Republican Reliance on White Voters Holds Risks

Henry Olsen, Bloomberg, November 3, 2010

{snip}

The party didn’t win this election because of any enthusiasm gap between their backers and Democratic supporters, as had been long predicted. {snip}

The election results were instead due to a massive swing among independents, particularly those in rural and exurban counties. Exit polls showed that independents favored Republicans by 16 points, a turnabout from 2008 when they favored Democrats by about the same margin.

Exit polls identified the primary source of the landslide: white working-class voters. This group, defined as whites who aren’t college graduates, has voted Republican in presidential contests but often split tickets to elect Democratic congressmen. This time they supported Republicans for Congress by a record 29 points, more than for any of the party’s recent presidential nominees.

Ousting Incumbents

This working-class anger drew in even those who normally vote Democratic, as we can see by looking at the specific districts Republicans won.

{snip}

This crop of new Republican backers presents the party with unique challenges, if it wants to hold on to them.

{snip}

Obama Versus Nixon

Republicans need to take this challenge seriously. Working-class whites voted Republican primarily because they intensely dislike President Obama. Polls of the white working class electorate this year put Obama’s approval rating at close to 30 percent, or just a few points higher than President Richard Nixon’s in the days before his resignation.

Republicans will need every one of those votes because other, worrisome trends in the electorate continued this year. Polls showed that, even with the depth of the recession, Republicans captured only about 10 percent of blacks’ support and a third of Hispanics’, no better than in other years.

The Latino share of the electorate reached 8 percent, a record high for a mid-term election, while black turnout dropped from its high of 13 percent in 2008 to its historic 10 percent level this year. If Latinos continue to grow as a group, and blacks turn out in droves again to re-elect Obama, the Republican nominee in 2012 will be hard-pressed to win without retaining the record share of white working-class voters the party garnered this week.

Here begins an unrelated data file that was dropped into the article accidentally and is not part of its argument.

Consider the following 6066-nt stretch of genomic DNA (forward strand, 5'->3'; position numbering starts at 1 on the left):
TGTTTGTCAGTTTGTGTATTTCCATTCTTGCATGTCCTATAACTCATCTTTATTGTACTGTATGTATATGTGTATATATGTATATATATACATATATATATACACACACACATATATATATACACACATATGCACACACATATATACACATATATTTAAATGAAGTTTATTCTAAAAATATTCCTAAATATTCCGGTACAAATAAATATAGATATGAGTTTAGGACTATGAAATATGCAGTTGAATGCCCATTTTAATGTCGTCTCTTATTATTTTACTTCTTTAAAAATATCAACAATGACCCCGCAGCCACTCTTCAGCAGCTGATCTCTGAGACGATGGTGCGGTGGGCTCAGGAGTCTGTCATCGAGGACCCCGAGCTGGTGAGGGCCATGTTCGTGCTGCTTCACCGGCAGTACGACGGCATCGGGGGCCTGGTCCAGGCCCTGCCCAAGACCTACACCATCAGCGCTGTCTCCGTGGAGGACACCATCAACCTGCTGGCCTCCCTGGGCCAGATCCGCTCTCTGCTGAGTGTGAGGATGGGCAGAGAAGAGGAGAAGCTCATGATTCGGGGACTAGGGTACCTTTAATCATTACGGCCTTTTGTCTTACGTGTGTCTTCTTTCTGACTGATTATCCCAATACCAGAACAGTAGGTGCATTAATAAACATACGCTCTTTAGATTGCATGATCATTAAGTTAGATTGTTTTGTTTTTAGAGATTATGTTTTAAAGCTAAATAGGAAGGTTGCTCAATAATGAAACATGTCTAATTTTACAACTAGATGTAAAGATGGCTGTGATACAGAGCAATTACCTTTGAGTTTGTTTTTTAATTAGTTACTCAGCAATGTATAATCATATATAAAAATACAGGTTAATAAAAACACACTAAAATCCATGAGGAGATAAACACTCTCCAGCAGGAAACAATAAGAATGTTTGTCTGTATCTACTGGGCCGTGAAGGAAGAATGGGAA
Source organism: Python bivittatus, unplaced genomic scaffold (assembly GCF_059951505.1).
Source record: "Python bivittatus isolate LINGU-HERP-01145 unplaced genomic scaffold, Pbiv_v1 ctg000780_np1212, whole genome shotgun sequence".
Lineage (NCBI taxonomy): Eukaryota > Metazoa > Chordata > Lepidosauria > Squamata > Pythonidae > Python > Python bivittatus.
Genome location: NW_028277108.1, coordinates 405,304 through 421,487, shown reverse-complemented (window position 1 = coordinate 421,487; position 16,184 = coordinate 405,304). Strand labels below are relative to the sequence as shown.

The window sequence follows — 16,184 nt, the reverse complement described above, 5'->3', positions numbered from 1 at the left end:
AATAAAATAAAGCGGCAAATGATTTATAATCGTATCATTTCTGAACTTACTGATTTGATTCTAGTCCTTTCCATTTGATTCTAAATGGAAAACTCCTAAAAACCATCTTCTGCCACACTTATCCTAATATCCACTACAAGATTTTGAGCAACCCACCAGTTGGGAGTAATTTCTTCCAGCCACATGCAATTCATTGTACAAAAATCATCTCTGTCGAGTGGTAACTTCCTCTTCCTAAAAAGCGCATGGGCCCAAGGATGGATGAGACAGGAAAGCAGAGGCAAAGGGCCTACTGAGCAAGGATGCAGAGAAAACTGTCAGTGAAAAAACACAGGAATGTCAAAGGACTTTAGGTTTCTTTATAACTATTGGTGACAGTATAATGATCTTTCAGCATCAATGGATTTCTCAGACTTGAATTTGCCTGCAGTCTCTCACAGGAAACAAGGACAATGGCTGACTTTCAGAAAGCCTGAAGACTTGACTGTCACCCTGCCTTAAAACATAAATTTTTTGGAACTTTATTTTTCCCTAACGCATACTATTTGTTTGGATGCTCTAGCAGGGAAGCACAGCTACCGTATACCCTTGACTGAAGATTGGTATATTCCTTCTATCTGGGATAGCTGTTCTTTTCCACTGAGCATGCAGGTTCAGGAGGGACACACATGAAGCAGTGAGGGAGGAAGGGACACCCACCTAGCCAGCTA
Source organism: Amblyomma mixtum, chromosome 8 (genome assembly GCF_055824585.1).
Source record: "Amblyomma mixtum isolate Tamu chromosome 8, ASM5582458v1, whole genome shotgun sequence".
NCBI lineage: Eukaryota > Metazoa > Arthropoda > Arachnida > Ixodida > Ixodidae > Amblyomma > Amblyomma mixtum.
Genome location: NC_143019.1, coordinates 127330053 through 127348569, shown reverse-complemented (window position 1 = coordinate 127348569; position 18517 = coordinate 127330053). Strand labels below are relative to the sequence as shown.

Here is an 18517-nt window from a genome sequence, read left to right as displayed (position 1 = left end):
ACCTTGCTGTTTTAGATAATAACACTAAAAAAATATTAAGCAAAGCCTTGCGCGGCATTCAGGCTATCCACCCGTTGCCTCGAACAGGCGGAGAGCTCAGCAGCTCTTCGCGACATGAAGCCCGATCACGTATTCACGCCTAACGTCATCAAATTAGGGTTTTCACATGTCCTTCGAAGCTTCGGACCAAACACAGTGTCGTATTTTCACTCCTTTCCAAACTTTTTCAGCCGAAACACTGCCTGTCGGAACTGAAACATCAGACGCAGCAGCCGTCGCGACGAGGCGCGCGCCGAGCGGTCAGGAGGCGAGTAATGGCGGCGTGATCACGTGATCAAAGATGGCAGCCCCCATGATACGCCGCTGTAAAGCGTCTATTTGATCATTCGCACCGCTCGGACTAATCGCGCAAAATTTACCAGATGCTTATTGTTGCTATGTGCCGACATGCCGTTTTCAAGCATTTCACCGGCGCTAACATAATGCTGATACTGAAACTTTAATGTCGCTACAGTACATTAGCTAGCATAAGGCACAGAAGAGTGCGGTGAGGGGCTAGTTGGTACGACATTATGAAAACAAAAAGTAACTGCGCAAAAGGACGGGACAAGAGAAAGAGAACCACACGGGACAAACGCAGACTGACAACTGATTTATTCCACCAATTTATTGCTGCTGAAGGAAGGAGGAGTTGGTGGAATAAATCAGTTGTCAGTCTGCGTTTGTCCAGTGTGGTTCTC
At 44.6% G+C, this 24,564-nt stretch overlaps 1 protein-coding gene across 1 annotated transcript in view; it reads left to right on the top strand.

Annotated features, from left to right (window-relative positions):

Educated Voters

{snip}

The combination of these trends explains the two big Republican disappointments on election night: the failure of Sharron Angle and Ken Buck to win Senate seats in Nevada and Colorado. The conservative Tea Party favorites swept the rural and exurban parts of their states, but lost big in the Las Vegas and Denver areas, where highly educated whites and most Latinos live.

{snip}

Less-Educated Voters

West Virginia is the capital of the white working class. Fifty-eight percent of the state’s voters were whites without a college degree, 19 points higher than the national average. Ninety-five percent are white and 69 percent say they disapprove of Obama’s job performance.

Despite this, the Democratic governor, Joe Manchin, swept to an easy 10-point victory over Republican John Raese, a wealthy businessman who owns mansions in Florida and expressed doubts about the minimum wage.

{snip}

Topics:

Share This

We welcome comments that add information or perspective, and we encourage polite debate. If you log in with a social media account, your comment should appear immediately. If you prefer to remain anonymous, you may comment as a guest, using a name and an e-mail address of convenience. Your comment will be moderated.

Comments are closed.